A phenomenological interpretation of religion via pre-Socratic thinking.
What is religion? What does the concept of religion mean? Today, the word ‘religion’ appears everywhere; a seemingly all pervasive notion associated with a vast array of phenomena, including: war, terrorism, politics, science fiction, morality, and of course, with delusion and irrationality. However, what religion is, or what it means, remains a highly contested matter. It will be the aim of this paper to offer an interpretation of the meaning of the concept of religion by using just one of many philosophical ways of approaching religion, namely; phenomenology as ontology.
The paper will focus upon the remaining fragments of three Pre-Socratic philosophers; Anaximander, Heraclitus, and Parmenides, seeking in these fragments the basic conceptual subject matter for an interpretation of the meaning of religion. I will argue that these fragments reveal that the meaning of religion is a relation between being-human and what gets called the arche (or ground of being). Further, I will argue that this relation can be conceptually determined as a quest for ground: the ground of the human sense of being and of grounding thinking, meaning, truth, and purpose…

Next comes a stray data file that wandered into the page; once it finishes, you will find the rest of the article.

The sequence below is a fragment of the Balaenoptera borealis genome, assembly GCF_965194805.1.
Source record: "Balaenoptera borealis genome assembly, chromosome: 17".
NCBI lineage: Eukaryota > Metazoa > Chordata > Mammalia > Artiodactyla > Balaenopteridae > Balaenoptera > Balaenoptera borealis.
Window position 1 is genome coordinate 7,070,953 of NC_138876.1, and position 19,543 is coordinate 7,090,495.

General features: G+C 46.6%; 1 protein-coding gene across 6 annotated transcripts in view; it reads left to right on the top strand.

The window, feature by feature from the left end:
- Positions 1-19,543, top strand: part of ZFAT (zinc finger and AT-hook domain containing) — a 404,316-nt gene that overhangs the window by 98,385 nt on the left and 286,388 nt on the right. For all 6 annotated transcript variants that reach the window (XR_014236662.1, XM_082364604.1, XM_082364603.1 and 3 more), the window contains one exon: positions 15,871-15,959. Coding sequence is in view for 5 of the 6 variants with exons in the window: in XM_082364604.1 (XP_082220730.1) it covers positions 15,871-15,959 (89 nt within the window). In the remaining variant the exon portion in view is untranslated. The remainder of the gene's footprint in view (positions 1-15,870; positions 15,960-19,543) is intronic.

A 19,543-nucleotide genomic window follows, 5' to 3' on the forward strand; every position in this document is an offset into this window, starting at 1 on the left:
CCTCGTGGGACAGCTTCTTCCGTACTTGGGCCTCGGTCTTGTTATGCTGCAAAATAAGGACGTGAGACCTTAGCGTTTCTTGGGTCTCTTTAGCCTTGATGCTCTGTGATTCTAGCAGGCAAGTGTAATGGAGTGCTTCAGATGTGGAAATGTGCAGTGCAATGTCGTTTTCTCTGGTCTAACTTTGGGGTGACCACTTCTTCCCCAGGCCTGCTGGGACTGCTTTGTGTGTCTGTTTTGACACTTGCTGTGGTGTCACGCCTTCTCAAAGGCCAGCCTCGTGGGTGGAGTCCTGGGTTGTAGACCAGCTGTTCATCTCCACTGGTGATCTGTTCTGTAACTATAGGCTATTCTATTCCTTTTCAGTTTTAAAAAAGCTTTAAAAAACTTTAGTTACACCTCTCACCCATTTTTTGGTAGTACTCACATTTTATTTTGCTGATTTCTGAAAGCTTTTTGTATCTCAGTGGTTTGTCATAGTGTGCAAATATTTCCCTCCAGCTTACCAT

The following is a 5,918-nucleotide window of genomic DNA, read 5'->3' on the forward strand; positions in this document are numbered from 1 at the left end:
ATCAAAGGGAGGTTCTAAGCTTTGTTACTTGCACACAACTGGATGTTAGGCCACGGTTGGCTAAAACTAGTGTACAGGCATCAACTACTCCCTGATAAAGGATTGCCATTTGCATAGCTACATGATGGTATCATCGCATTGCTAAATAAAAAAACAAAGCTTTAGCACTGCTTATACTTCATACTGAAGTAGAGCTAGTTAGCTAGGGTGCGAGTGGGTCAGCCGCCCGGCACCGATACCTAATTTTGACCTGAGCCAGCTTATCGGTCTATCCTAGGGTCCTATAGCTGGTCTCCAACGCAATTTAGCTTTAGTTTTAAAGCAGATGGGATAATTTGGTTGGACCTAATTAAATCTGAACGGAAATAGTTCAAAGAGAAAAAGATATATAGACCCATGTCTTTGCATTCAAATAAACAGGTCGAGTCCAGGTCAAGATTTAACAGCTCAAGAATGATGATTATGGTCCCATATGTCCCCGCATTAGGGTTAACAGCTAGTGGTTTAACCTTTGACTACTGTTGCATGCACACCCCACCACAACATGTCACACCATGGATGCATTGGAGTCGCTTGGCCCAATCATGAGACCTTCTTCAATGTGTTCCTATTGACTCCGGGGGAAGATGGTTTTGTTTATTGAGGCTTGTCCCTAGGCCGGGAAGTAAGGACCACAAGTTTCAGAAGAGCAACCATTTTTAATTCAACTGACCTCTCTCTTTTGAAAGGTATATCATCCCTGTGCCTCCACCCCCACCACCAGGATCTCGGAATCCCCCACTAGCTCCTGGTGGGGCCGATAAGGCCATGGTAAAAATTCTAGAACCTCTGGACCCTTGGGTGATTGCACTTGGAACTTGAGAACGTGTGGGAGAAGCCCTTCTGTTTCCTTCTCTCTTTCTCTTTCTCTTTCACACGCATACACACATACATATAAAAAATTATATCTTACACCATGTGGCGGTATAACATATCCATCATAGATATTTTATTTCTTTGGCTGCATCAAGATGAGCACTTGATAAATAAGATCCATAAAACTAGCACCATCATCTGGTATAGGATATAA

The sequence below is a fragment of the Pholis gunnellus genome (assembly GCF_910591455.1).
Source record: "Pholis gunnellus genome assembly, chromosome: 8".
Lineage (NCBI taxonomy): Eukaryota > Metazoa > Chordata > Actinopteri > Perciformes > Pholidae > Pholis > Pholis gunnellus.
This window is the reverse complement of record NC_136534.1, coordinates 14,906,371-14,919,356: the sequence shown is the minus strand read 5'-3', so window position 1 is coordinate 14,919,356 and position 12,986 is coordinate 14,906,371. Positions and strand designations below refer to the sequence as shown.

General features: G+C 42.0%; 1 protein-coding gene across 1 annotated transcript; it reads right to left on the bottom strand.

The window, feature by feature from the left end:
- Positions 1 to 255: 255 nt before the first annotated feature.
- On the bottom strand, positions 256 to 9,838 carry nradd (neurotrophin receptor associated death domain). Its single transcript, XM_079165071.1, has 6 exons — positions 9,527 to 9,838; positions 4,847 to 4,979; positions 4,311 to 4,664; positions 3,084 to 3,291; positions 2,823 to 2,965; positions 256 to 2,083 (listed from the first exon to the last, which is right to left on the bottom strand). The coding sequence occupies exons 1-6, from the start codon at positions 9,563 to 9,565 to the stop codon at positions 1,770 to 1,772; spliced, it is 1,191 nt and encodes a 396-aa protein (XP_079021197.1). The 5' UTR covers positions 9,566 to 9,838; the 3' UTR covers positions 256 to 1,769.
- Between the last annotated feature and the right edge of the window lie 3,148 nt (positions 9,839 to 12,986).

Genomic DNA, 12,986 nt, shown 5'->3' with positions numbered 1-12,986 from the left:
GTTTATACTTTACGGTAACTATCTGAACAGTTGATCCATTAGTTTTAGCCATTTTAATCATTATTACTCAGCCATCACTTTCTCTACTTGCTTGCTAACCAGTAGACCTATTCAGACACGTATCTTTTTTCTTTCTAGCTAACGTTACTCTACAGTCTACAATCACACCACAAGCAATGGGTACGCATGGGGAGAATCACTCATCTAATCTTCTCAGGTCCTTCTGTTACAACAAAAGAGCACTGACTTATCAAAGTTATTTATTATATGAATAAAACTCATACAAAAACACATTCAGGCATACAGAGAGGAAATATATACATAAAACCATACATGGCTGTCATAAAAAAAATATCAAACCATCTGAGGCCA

Ultimately, I will argue in this paper that there are two essential characteristics of the meaning of religion as this relation to ground(ing). First, insofar as religion belongs to humans in our being; the meaning of religion may be characterized as the directed-ness of being-human towards meaning and purpose. Additionally, as with all relationships, the relationship that constitutes religion has a ‘towards which’ – or – if you will, a being that is related to. Thus, the second essential characteristic of religion will be disclosed as the arche; that which is the ground of being and as such, that which is otherwise than being.
Phenomenology, phenomenology as ontology, interpretation of religion